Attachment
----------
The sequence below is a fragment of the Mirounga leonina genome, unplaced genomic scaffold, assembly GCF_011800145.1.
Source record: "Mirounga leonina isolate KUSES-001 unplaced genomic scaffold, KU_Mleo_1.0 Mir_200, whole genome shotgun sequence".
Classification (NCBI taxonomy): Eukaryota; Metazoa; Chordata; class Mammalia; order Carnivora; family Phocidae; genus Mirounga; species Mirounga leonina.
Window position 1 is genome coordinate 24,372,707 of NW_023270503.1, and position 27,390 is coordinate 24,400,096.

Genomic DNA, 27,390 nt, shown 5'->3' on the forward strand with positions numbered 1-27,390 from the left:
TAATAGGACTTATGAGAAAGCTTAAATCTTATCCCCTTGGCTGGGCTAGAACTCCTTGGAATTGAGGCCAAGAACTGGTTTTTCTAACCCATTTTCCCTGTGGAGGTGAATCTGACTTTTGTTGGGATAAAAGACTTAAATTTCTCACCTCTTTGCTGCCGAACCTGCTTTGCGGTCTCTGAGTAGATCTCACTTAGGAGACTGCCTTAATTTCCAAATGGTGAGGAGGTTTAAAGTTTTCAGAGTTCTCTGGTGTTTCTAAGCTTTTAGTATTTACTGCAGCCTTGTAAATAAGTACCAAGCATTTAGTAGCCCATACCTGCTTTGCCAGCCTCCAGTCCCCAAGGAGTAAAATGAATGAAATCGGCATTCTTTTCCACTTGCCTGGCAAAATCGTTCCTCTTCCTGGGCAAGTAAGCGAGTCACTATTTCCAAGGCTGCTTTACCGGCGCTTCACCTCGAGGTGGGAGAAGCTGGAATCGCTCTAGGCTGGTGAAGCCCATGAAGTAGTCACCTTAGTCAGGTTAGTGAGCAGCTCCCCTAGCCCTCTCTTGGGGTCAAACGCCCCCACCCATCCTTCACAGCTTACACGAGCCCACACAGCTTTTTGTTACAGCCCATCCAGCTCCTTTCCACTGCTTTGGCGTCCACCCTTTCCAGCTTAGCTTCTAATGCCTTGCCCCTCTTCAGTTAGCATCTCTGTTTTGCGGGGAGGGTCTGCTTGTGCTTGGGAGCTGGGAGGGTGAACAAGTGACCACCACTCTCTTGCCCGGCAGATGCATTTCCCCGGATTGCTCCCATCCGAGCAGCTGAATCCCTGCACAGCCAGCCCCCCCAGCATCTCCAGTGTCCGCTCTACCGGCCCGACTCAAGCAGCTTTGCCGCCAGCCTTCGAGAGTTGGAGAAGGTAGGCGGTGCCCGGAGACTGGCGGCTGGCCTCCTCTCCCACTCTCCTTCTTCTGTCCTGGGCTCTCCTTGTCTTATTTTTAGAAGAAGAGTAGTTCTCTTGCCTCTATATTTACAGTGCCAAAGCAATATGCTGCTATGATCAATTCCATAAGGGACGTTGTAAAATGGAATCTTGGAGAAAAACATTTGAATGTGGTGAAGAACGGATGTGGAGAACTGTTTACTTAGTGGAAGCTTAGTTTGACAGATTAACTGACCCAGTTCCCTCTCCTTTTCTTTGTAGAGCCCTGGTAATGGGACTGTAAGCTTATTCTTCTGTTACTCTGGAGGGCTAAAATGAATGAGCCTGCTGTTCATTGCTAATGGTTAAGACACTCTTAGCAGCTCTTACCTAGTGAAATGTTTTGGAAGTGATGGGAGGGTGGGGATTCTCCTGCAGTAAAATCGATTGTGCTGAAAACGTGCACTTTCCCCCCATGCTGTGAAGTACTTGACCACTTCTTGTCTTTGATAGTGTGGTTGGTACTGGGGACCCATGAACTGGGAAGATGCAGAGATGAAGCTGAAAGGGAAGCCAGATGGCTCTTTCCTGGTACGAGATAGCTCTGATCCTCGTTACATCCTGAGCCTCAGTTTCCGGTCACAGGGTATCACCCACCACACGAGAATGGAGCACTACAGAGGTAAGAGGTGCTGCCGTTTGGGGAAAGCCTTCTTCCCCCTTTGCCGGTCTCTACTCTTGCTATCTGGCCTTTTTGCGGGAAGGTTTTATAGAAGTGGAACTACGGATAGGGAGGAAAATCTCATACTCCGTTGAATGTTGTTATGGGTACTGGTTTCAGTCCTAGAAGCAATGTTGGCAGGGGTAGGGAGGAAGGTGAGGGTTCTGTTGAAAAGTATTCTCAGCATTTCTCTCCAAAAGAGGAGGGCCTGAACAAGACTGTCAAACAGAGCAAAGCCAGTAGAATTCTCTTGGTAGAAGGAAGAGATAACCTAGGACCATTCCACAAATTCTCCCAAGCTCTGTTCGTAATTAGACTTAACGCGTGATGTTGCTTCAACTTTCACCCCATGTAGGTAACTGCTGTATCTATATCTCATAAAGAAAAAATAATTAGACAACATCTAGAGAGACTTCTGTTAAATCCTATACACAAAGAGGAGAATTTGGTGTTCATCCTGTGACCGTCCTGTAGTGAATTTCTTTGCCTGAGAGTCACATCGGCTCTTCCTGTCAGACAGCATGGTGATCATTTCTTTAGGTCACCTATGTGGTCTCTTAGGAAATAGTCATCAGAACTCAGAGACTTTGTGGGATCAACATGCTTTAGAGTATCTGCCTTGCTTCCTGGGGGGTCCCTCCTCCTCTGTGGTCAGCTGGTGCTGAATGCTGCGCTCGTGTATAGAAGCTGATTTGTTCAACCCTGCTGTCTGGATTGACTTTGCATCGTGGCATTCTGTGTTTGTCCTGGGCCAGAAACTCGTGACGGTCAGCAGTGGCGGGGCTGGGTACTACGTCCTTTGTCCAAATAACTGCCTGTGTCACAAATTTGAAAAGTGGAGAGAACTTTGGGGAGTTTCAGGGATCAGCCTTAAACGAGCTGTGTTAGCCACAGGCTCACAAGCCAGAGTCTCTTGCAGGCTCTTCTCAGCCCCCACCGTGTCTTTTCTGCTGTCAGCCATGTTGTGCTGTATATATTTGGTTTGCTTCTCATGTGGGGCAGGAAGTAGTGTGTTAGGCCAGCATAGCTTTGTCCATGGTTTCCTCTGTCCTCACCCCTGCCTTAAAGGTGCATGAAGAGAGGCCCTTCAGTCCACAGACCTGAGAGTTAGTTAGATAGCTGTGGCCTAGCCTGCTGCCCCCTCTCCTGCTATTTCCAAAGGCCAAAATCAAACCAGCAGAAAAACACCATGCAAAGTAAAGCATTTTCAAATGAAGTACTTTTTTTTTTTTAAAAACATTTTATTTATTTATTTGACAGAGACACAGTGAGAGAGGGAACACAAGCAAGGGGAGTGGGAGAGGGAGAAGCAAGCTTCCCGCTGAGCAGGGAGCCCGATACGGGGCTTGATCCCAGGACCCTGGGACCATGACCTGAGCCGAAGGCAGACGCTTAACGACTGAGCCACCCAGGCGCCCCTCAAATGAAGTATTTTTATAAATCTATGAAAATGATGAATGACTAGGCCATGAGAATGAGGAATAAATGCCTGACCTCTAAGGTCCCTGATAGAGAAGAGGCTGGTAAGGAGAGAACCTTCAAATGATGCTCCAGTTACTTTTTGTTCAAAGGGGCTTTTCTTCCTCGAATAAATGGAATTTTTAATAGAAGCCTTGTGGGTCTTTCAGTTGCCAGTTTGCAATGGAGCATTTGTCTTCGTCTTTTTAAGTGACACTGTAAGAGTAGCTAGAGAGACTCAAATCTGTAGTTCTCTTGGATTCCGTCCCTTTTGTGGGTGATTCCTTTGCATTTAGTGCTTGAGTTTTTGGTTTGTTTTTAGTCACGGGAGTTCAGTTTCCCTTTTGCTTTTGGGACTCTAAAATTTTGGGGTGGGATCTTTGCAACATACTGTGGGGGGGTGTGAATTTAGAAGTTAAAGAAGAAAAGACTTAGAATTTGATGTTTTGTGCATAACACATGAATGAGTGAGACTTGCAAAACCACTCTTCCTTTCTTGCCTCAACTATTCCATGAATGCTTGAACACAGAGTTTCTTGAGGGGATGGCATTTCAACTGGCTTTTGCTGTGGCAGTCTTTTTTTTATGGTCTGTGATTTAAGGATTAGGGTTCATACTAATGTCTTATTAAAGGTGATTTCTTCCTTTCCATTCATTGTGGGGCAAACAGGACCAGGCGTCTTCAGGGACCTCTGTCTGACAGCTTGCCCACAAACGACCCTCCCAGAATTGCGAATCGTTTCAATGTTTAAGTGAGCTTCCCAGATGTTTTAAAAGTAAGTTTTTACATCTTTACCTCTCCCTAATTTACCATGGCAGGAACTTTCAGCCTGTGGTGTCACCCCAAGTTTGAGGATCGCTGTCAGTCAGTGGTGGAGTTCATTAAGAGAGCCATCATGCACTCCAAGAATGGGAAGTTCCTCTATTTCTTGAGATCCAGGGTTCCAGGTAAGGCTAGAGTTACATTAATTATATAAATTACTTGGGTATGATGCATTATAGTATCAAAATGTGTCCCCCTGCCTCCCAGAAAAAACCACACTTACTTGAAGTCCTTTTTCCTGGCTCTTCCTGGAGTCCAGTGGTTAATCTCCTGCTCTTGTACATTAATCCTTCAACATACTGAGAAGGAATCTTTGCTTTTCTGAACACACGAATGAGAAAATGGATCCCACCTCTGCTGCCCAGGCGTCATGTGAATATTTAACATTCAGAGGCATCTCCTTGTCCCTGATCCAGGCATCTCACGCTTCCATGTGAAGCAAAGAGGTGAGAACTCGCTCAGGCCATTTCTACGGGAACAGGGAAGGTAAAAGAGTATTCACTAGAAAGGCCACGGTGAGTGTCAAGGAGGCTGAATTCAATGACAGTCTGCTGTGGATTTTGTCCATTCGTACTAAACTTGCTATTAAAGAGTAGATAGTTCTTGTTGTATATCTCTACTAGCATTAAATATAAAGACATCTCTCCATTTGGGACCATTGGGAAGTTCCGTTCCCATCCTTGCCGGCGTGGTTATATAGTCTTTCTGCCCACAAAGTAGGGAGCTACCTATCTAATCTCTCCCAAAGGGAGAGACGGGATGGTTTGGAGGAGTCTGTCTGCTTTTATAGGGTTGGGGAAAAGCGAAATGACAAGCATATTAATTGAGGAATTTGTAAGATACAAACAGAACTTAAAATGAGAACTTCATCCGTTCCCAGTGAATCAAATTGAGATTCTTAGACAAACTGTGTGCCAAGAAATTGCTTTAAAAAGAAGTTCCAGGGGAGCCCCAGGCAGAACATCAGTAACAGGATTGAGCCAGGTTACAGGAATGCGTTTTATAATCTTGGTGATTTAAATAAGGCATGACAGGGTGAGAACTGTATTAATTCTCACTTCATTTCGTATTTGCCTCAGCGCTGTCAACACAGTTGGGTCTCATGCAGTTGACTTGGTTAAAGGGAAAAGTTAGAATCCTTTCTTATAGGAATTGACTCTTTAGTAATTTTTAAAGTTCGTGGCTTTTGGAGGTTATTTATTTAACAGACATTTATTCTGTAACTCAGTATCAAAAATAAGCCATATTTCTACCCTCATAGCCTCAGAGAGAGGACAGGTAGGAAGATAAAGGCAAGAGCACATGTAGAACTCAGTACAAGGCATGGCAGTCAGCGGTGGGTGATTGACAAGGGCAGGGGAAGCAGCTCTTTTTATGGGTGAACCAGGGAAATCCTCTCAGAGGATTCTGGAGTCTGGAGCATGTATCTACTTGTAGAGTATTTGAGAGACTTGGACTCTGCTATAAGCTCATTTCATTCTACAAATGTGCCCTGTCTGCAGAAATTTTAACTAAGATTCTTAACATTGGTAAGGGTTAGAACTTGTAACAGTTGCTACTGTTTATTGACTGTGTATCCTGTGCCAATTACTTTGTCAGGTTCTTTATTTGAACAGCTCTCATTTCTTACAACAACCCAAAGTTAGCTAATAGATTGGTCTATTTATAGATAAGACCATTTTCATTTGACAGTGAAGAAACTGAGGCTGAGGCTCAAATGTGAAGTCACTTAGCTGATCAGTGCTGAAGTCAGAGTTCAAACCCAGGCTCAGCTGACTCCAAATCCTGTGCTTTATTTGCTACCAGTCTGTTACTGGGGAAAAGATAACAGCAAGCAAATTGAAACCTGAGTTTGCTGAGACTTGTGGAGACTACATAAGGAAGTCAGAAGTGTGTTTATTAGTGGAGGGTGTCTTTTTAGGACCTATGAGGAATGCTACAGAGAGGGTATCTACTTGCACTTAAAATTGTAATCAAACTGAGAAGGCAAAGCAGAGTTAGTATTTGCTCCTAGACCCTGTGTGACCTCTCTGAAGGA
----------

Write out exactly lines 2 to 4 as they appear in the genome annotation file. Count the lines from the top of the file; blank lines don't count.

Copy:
Source record: "Mirounga leonina isolate KUSES-001 unplaced genomic scaffold, KU_Mleo_1.0 Mir_200, whole genome shotgun sequence".
Classification (NCBI taxonomy): Eukaryota; Metazoa; Chordata; class Mammalia; order Carnivora; family Phocidae; genus Mirounga; species Mirounga leonina.
Window position 1 is genome coordinate 24,372,707 of NW_023270503.1, and position 27,390 is coordinate 24,400,096.